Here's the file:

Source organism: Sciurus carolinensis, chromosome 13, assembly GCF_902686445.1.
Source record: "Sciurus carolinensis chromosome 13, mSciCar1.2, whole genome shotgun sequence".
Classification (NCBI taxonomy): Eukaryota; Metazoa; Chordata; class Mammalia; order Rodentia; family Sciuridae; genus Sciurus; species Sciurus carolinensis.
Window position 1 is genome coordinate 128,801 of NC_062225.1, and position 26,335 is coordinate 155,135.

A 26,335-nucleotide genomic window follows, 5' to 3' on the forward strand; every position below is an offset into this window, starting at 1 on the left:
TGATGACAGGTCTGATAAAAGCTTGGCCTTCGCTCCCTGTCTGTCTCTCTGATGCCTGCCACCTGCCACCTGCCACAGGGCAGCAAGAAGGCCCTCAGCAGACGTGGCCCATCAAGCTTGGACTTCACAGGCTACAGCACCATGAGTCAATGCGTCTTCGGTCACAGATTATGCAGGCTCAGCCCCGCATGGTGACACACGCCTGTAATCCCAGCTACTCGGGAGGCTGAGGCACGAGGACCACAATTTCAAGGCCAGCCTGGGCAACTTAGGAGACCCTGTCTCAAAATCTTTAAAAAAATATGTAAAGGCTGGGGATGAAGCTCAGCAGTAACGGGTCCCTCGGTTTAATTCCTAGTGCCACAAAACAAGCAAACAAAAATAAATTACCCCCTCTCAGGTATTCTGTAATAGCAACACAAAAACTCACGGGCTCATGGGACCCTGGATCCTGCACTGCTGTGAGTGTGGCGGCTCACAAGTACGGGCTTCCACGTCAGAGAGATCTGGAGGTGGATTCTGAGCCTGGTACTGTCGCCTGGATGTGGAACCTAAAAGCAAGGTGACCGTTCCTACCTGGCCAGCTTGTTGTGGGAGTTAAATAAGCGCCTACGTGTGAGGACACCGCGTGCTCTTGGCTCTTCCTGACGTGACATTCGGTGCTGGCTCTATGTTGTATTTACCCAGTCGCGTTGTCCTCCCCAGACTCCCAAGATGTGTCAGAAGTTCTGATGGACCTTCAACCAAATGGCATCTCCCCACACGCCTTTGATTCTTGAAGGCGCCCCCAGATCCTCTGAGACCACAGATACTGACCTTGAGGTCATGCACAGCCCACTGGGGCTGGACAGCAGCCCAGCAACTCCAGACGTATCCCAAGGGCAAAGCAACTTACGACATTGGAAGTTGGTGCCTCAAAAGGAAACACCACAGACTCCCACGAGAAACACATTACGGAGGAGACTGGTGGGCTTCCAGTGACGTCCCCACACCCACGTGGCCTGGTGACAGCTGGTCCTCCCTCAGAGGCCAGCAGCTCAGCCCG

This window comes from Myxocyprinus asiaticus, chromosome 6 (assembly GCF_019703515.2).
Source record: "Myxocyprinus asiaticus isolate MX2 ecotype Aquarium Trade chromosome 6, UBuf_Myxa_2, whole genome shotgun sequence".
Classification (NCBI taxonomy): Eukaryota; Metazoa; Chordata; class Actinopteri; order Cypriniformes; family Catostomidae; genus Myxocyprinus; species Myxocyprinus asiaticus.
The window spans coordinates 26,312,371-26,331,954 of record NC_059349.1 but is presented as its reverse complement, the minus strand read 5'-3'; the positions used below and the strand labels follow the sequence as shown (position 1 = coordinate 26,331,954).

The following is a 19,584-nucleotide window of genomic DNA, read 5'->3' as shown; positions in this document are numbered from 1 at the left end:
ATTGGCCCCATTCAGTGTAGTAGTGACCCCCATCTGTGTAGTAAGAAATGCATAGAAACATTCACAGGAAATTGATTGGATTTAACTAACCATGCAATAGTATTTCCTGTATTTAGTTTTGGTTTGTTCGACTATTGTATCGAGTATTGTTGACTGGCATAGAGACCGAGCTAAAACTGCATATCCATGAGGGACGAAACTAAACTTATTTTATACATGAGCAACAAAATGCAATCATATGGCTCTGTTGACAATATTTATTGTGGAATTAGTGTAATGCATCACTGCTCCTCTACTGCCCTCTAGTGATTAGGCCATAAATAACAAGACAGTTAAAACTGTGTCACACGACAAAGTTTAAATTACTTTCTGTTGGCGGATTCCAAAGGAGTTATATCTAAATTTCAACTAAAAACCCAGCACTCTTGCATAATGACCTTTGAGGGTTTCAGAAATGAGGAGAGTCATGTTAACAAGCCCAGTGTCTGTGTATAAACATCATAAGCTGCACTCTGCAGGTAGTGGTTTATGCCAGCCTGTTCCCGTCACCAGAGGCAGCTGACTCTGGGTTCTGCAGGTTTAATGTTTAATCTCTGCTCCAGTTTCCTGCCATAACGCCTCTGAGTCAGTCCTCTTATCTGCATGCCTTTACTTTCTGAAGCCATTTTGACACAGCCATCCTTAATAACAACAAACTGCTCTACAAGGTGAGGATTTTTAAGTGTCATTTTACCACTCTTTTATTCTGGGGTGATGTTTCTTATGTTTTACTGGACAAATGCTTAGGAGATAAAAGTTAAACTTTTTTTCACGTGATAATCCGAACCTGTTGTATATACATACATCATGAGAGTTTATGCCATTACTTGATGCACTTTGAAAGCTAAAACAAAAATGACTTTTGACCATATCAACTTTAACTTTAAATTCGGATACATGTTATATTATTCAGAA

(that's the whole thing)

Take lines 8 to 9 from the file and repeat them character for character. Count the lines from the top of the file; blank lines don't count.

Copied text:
Source record: "Myxocyprinus asiaticus isolate MX2 ecotype Aquarium Trade chromosome 6, UBuf_Myxa_2, whole genome shotgun sequence".
Classification (NCBI taxonomy): Eukaryota; Metazoa; Chordata; class Actinopteri; order Cypriniformes; family Catostomidae; genus Myxocyprinus; species Myxocyprinus asiaticus.